• Since optical transmission is inherently unidirectional, two-way communication requires either two fibers or two frequency bands on one fiber.
• Cost more than electrical devices.
Wireless Transmission
• The Electromagnetic Spectrum
• Microwave Transmission
• Infrared Transmission
• Light Transmission
The Electromagnetic Spectrum (1)

The electromagnetic spectrum and its uses for communication

The Electromagnetic Spectrum (2)

Spread spectrum and ultra-wideband (UWB) communication

In the VLF, LF, and MF bands, radio waves follow the curvature of the earth

In the HF band, they bounce off the ionosphere.

Microwave Transmission
• Above 100 MHz, the waves travel in nearly straight lines, so it can be narrowly focused.
• parabolic antennagives a much higher signalto-noise ratio.
• The transmitting and receiving antennas must be accurately aligned with each other.
• Multiple transmitters lined up in a row to communicate with multiple receivers in a row without interference
• Repeaters are needed periodically
• The heart of the long-distance telephone transmission system before fiber optics.
Infrared Transmission
• Widely used for short-range communication
• Relatively directional, cheap, and easy to build but have a
• Disadvantage: do not pass through solid objects.
Light Transmission
• Optical signaling using lasers is inherently unidirectional.
• Very high bandwidth at very low cost
• Relatively secure because it is difficult to tap a narrow laser beam.
• Disadvantage: heat from the sun during the daytime caused convection currents interfere with laser communication systems.
Digital Modulation and Multiplexing
• Modulation
• Baseband Transmission*
• Passband Transmission*
• Frequency Division Multiplexing
• Time Division Multiplexing
• Code Division Multiplexing
Definitions
• Digital modulation: the process of converting between bits and signalsthat represent them.
• Multiplexing: sharing one channel by Channels are often shared by multiple signals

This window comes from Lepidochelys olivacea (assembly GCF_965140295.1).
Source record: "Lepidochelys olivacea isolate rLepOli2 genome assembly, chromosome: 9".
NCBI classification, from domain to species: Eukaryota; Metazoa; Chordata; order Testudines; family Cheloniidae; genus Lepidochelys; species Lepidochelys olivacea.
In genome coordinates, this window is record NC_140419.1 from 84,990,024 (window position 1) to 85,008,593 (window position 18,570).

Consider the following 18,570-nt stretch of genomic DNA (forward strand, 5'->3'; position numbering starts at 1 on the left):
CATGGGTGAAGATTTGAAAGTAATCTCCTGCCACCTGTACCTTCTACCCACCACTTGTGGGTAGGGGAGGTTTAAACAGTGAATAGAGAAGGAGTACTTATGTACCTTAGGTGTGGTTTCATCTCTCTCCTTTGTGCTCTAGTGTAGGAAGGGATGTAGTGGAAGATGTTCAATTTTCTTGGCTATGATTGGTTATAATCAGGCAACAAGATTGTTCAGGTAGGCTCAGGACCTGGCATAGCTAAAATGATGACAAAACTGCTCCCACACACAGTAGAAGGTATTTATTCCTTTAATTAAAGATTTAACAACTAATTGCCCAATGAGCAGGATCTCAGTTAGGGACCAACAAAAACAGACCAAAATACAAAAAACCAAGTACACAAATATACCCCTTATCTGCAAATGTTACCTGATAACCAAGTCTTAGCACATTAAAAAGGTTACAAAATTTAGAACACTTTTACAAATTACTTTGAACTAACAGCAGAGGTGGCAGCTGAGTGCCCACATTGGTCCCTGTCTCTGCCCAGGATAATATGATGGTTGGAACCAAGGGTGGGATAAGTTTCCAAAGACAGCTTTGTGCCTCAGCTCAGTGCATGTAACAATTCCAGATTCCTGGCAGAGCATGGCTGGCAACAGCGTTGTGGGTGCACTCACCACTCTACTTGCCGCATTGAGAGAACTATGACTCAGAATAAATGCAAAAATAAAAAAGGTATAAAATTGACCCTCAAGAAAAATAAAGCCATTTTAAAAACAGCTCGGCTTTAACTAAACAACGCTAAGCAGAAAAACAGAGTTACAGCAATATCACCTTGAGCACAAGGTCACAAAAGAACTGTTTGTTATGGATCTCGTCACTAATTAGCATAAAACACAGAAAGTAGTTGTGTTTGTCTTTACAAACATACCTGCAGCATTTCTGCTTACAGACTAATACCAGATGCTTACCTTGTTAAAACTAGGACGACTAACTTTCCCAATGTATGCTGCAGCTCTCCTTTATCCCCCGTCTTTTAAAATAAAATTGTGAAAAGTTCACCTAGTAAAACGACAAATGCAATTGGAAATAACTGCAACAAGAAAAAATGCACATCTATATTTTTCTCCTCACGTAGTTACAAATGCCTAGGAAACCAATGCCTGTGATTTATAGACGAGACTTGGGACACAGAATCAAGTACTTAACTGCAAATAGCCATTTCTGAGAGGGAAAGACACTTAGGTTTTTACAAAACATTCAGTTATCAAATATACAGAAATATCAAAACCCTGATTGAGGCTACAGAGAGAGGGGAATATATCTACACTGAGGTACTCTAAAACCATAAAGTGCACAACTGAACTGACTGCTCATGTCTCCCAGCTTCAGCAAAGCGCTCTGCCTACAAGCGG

• Different methods: time, frequency, and code division multiplexing.
Baseband Transmission
• The most straightforward form of digital modulation
• NRZ (Non-Return-to-Zero): a positive voltage represents a 1 and a negative voltage represents a 0.
Passband Transmission
• The amplitude, phase, or frequencyof a carrier signal to convey bits.
• Combining these methods and use more levels to transmit more bits per symbol.
• Usually, amplitude and phase are modulated in combination.
Constellation Diagram
• The phase of a dot: the angle with the positive x-axis.
• The amplitude of a dot is the distancefrom the origin.
• QPSK: Quadrature Phase Shift Keying
Frequency Division Multiplexing (2)

Frequency division multiplexing.(a) The original bandwidths. (b) The bandwidths raised in frequency. (c) The multiplexed channel.

Frequency Division Multiplexing (3)

Orthogonal frequency division multiplexing (OFDM).

Time Division Multiplexing

Time Division Multiplexing (TDM).

Courtesy of Petri Possi, UMTS World

Code Division Multiplexing (1)

Also known as CDMA (Code Division Multiple Access)

CDMA

Courtesy of Suresh Goyal & Rich Howard

CDMA

Courtesy of Suresh Goyal & Rich Howard

CDMA

Courtesy of Suresh Goyal & Rich Howard

CDMA

Courtesy of Suresh Goyal & Rich Howard

Code Division Multiplexing (1)
• Chip sequences for four stations.
• Signals the sequences represent
Code Division Multiplexing (2)
• Six examples of transmissions.
• Recovery of station C’s